At some point in my life, my wife and I decided to stop just practicing and procreate. At the time I worked for a small landscape architecture firm, fulfilling my design education by creating places and spaces, while my spouse kept us living comfortable working in a multinational high-rise. A blend of logic and personal choice led me to taking on the atypical role of stay-at-home dad. Not long after the birth of my first, Josh and I decided to make something.
All parents will understand the time and energy it takes to keep a single half-functional whelp alive. Most parents will appreciate the time and energy it takes to raise even just one human child. At a minimum you are responsible for their calorie intake, basic hygiene, and health. In one moment you are going to bed when you please, eating on your own schedule, and making daily plans with another able bodied adult. The next day you are slinging a noxious concoction of powdered nutrient into the gaping maw of a screaming animal. You’re mopping shit out of folds of flesh. You’re awakened at unholy times of the night for the basest of human needs not your own. You are no longer on you-time. Then later on you have another kid and the cycle starts anew.
I will try not to digress into the extreme joys and personal fulfillment I have encountered in parenthood. They are there much more often than the trials of fluid modulation described above. This post isn’t about the ups and downs of rearing kids. What it is about, however, is how little time I have to myself.
So when do I write?
The weekend. My wife has every other Friday off, so on odd numbered weekends I sometimes get a large portion of the day where I can escape to my favorite coffee shop and just *write.* Sunday mornings I go to said coffee shop with my daughter. She drinks a hot chocolate and either makes a friend, flips through a book, or plays nicely. She is four now and is independent enough to let me enjoy my drink and start in on some edits before her mom comes to relieve me.
Secondly, I can scribble some thoughts down during the hour of nap time. That is, if I am not so wrung out that I need those precious minutes to recoup my sanity.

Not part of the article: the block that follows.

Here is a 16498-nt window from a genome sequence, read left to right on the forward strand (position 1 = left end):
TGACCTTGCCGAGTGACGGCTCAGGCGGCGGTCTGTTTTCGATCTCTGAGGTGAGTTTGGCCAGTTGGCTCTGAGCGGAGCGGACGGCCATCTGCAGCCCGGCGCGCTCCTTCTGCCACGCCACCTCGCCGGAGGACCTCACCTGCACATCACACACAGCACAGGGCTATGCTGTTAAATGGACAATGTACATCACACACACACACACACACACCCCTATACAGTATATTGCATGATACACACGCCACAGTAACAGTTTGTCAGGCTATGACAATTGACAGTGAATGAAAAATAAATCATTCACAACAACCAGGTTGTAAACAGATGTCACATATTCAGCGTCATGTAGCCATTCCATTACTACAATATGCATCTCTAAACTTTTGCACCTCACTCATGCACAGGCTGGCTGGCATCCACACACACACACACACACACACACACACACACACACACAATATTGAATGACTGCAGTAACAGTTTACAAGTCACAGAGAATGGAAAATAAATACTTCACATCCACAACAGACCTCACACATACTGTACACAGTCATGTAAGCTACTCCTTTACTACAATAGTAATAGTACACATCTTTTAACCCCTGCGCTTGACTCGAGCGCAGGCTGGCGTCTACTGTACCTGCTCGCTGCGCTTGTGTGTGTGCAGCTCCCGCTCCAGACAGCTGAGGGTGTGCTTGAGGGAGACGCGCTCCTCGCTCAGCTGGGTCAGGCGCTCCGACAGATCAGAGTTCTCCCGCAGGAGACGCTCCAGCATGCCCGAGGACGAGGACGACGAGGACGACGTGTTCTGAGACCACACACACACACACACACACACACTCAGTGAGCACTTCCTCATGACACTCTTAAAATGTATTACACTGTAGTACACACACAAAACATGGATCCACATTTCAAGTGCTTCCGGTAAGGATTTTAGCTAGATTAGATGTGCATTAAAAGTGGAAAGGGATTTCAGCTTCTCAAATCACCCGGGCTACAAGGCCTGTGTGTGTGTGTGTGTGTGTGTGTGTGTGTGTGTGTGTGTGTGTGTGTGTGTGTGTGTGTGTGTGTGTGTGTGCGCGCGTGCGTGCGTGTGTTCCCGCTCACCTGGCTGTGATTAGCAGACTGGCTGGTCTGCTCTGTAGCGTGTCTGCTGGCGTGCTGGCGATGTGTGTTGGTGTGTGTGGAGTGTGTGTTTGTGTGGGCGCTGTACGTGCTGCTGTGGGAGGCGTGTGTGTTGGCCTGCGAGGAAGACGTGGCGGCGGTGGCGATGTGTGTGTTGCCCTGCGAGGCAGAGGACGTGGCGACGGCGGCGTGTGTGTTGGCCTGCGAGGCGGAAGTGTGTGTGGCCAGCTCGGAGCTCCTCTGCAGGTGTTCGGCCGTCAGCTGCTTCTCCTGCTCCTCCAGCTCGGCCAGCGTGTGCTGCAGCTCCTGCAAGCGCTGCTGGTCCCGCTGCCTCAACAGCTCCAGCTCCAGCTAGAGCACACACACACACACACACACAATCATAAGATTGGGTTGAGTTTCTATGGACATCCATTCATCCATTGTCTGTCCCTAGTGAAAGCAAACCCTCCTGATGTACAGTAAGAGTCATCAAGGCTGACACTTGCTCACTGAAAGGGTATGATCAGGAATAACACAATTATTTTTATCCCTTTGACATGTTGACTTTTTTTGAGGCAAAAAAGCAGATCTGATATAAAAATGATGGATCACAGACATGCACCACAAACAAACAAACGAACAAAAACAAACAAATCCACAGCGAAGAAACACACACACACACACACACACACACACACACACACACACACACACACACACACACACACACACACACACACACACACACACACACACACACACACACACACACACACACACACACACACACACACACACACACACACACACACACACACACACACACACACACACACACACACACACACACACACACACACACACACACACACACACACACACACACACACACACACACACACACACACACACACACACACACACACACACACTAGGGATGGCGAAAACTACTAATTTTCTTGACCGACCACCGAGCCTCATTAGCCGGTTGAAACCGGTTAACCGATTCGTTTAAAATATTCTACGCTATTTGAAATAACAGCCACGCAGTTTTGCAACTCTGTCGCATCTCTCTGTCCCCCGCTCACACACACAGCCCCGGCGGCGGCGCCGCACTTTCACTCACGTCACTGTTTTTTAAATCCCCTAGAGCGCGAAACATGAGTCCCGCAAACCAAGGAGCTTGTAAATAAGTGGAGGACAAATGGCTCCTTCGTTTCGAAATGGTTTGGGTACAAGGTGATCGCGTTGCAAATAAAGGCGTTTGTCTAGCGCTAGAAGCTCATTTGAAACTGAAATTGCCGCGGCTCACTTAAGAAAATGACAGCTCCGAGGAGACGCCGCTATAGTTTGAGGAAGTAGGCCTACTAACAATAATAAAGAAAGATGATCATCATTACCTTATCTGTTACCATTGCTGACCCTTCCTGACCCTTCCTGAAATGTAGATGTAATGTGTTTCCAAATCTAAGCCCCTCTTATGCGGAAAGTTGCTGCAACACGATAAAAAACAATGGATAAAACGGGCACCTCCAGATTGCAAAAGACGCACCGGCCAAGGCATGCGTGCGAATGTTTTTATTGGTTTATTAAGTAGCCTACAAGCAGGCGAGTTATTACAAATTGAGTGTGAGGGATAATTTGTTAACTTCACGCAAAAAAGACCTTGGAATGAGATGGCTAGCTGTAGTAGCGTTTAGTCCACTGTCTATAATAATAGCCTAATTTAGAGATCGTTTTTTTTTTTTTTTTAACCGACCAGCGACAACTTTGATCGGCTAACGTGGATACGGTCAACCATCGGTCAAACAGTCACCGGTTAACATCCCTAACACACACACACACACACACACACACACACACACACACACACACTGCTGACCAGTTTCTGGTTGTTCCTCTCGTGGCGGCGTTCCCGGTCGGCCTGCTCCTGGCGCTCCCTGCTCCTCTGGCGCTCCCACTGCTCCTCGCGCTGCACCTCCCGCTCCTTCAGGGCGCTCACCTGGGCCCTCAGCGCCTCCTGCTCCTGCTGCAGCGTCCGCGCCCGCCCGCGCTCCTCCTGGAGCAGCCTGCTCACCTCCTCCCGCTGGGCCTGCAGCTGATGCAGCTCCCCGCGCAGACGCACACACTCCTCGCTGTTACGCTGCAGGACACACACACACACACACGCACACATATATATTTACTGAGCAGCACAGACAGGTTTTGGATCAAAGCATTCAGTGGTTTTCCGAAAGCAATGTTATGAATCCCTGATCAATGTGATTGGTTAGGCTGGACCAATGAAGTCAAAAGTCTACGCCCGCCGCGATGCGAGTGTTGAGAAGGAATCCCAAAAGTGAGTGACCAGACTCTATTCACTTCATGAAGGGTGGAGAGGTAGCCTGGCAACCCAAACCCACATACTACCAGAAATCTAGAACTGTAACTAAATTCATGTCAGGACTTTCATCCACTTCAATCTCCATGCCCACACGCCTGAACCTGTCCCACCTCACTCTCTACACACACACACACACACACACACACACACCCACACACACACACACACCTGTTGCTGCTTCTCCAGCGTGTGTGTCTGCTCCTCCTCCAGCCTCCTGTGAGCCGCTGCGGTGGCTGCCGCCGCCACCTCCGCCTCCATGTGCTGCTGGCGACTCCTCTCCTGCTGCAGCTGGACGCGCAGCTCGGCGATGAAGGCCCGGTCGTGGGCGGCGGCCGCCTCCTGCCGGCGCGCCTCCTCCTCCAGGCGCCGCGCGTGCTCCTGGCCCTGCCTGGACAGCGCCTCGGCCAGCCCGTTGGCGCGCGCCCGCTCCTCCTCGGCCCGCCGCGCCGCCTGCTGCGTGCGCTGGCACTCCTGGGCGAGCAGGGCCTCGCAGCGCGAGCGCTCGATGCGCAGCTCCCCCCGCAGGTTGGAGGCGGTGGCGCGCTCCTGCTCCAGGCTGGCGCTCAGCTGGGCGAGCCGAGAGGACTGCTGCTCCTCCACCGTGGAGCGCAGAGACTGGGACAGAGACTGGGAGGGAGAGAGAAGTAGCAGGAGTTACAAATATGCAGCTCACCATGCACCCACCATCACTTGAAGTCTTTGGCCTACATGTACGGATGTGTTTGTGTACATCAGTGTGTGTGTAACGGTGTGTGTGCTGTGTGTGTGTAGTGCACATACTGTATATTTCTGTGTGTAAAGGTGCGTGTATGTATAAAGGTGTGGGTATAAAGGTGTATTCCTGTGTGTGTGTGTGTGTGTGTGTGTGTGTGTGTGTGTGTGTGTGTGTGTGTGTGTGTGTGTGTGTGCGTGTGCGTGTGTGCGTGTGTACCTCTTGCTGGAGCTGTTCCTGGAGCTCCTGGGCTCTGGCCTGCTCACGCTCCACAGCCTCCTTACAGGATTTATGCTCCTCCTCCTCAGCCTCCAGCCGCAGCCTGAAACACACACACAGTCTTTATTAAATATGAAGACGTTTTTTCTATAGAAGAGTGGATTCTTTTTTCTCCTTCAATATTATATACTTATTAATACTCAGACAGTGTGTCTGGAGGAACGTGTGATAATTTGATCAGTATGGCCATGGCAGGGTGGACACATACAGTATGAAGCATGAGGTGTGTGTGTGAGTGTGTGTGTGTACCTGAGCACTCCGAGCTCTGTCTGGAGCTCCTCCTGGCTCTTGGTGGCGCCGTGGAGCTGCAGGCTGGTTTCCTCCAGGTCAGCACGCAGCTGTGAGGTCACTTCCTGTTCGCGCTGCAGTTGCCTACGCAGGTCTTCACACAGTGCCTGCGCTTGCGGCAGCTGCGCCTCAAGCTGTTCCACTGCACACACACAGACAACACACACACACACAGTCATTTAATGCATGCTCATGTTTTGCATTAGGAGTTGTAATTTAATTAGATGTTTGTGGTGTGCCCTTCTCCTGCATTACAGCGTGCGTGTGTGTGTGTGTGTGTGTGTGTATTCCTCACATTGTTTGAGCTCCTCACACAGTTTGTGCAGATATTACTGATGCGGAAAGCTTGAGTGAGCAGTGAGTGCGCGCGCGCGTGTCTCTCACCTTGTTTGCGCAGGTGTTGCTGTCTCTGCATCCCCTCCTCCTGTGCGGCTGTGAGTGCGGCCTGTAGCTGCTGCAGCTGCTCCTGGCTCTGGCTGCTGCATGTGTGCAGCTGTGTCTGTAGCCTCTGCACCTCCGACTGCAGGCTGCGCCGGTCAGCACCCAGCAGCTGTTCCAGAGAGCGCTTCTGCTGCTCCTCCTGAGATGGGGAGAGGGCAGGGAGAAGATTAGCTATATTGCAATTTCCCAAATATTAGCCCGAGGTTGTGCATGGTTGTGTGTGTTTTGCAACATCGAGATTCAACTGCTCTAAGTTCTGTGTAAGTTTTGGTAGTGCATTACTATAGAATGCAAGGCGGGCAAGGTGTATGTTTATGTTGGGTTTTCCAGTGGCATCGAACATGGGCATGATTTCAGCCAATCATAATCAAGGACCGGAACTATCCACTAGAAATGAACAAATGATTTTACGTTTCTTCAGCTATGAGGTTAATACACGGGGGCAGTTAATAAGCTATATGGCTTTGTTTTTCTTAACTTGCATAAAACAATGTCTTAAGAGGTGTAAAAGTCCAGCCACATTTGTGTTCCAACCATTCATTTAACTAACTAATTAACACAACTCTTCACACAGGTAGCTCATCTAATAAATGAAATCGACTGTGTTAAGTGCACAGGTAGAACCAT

After the children are abed, after I’ve showered, and after I’ve had the first non-interrupted conversation of the day with my wife… sometime around 9:30 I get to sit down, breathe a sigh of relief, and open Giterary.
I find the evenings the most difficult time to get fuck-all done. I’m exhausted and kind of just want to watch Stranger Things or play a few rounds of TagPro. Hey Josh, how about a quick round of Nuclear Throne?
You are probably starting to understand why we started writing in 2012 and nothing is published yet.
When I began writing, my sole objective was to create the kind of story I wanted to read. That meant a world with depth, history, airships, and some light fantasy elements. It meant relatable characters born my own life experience. It meant an adventure story with cruel realities and misguided expectations. I wanted it to be fun to write and fun to read. I managed to convince Josh to help me with this and for some reason he included me on what *he* wanted to write. It took some discourse over many drinks, but it quickly became *our* book.
Though the product is wildly different from our initial 2012 outline, I regret nothing when it comes to the development. Josh and I have endlessly debated and tweaked the narrative based on our own ideas for what *our* story should be. Though I find we’ve easily discovered compromise within the broad strokes, we often haggle over nomenclature and each make unreasonable demands on what should not – nay, cannot – be altered. Some debates are kicked down the road time and again, the resulting line item looming in perpetuity inside the NextJam file. Only when the shame becomes unbearable, and self-imposed deadlines lie within sight, that we force ourselves to blunder into a resolution. I hope our tens of eventual readers never come to know how much time has been spent unearthing cogent names of irrelevant landscapes.
Sometimes the topic of marketability comes up. Who is our audience? Are we marginalizing X? Are we forgetting to include Y? Who will this even appeal to? Most of these questions still hang in their air unanswered. We stare at each other in silence before shrugging to continue writing the story we want to write. It is inevitable someone will stumble upon our work and wish it was something else. We cannot either cater to, nor please them all.